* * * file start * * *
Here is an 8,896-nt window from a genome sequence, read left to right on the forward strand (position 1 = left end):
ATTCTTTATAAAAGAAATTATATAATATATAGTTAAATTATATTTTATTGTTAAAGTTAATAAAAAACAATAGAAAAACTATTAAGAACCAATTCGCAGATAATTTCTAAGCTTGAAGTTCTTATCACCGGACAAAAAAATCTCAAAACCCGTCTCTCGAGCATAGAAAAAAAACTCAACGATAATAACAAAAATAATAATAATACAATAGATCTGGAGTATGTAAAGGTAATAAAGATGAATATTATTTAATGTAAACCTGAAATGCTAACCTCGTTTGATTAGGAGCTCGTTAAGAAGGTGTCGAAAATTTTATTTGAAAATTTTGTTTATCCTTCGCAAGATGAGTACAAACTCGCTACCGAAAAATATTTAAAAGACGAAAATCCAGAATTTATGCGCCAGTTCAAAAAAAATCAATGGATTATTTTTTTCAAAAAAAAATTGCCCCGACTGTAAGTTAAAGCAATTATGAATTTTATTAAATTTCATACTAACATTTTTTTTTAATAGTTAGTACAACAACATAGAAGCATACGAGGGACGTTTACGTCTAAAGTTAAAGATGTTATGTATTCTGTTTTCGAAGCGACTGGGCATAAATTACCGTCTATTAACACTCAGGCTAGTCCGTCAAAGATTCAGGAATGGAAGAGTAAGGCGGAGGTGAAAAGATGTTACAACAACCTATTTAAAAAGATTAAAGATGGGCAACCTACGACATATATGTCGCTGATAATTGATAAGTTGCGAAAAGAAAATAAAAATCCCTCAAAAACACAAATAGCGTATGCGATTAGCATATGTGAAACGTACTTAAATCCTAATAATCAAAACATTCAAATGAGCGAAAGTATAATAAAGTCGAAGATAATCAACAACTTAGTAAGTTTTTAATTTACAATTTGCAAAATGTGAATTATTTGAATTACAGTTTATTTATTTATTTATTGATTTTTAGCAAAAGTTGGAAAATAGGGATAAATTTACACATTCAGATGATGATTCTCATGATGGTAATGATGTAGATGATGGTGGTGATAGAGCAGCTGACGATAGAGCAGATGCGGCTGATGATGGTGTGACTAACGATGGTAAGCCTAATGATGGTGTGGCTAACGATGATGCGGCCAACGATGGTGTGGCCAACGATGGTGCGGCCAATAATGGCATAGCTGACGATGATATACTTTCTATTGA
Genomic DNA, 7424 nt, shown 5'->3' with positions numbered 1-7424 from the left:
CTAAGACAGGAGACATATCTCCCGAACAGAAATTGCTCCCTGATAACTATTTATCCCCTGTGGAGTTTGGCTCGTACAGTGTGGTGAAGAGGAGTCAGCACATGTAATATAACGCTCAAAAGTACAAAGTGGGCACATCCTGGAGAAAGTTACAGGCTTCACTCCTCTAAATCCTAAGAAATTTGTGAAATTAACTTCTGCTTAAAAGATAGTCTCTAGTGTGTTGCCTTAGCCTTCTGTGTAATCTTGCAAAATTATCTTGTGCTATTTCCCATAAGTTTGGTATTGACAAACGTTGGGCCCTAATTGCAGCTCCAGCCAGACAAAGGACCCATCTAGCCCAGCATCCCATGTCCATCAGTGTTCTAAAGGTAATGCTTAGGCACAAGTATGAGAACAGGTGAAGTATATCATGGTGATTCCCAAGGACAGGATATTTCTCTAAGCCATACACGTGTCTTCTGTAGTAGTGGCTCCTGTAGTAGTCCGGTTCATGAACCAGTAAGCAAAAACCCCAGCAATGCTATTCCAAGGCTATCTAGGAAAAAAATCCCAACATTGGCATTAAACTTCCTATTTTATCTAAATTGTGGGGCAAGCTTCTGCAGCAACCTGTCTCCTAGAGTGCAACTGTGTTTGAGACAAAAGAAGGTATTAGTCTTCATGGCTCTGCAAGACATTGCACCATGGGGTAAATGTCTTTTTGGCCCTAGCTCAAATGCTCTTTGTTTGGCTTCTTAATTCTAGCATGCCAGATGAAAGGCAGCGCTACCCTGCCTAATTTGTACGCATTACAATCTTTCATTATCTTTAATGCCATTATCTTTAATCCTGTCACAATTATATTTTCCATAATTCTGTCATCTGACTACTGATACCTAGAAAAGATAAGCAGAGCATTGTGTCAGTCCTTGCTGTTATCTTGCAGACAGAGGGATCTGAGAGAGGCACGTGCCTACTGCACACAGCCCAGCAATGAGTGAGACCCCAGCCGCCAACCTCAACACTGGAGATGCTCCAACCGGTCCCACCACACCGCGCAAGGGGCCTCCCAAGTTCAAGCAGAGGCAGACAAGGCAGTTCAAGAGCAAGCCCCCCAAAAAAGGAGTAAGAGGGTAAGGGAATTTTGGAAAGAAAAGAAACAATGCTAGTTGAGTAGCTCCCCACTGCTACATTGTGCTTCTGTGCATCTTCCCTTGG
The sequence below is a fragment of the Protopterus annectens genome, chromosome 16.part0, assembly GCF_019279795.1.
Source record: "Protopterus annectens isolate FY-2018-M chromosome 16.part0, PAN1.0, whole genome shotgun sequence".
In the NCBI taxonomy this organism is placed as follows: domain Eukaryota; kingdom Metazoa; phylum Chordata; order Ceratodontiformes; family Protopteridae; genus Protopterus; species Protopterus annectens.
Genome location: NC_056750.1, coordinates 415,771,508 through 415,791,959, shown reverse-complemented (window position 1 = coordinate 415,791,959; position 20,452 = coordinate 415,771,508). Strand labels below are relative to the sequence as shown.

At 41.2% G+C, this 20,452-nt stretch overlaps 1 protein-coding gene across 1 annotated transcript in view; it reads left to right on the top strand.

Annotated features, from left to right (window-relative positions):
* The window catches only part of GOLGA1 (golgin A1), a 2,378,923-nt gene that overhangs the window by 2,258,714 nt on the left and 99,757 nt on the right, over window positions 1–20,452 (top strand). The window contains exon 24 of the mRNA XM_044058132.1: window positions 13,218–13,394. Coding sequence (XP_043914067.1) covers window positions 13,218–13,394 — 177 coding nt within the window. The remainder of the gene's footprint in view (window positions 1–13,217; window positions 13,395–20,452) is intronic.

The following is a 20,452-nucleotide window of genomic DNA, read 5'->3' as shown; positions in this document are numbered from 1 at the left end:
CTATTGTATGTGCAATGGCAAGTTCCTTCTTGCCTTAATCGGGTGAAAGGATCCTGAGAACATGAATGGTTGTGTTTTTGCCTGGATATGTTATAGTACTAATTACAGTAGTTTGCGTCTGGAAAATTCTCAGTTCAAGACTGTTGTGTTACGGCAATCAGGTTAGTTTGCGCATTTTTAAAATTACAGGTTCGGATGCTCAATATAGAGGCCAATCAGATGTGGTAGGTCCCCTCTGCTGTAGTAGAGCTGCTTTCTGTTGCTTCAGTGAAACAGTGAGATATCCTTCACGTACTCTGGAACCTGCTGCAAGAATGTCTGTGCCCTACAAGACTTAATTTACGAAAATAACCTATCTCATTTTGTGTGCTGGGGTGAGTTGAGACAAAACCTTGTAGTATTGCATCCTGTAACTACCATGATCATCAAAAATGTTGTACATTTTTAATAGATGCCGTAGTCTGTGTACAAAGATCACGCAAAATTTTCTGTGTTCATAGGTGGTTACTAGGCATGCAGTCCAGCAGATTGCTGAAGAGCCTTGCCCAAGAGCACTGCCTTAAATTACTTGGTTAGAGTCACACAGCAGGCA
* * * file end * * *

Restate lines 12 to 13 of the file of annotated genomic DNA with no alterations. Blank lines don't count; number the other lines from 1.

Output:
The following is a 20,452-nucleotide window of genomic DNA, read 5'->3' as shown; positions in this document are numbered from 1 at the left end:
CTATTGTATGTGCAATGGCAAGTTCCTTCTTGCCTTAATCGGGTGAAAGGATCCTGAGAACATGAATGGTTGTGTTTTTGCCTGGATATGTTATAGTACTAATTACAGTAGTTTGCGTCTGGAAAATTCTCAGTTCAAGACTGTTGTGTTACGGCAATCAGGTTAGTTTGCGCATTTTTAAAATTACAGGTTCGGATGCTCAATATAGAGGCCAATCAGATGTGGTAGGTCCCCTCTGCTGTAGTAGAGCTGCTTTCTGTTGCTTCAGTGAAACAGTGAGATATCCTTCACGTACTCTGGAACCTGCTGCAAGAATGTCTGTGCCCTACAAGACTTAATTTACGAAAATAACCTATCTCATTTTGTGTGCTGGGGTGAGTTGAGACAAAACCTTGTAGTATTGCATCCTGTAACTACCATGATCATCAAAAATGTTGTACATTTTTAATAGATGCCGTAGTCTGTGTACAAAGATCACGCAAAATTTTCTGTGTTCATAGGTGGTTACTAGGCATGCAGTCCAGCAGATTGCTGAAGAGCCTTGCCCAAGAGCACTGCCTTAAATTACTTGGTTAGAGTCACACAGCAGGCA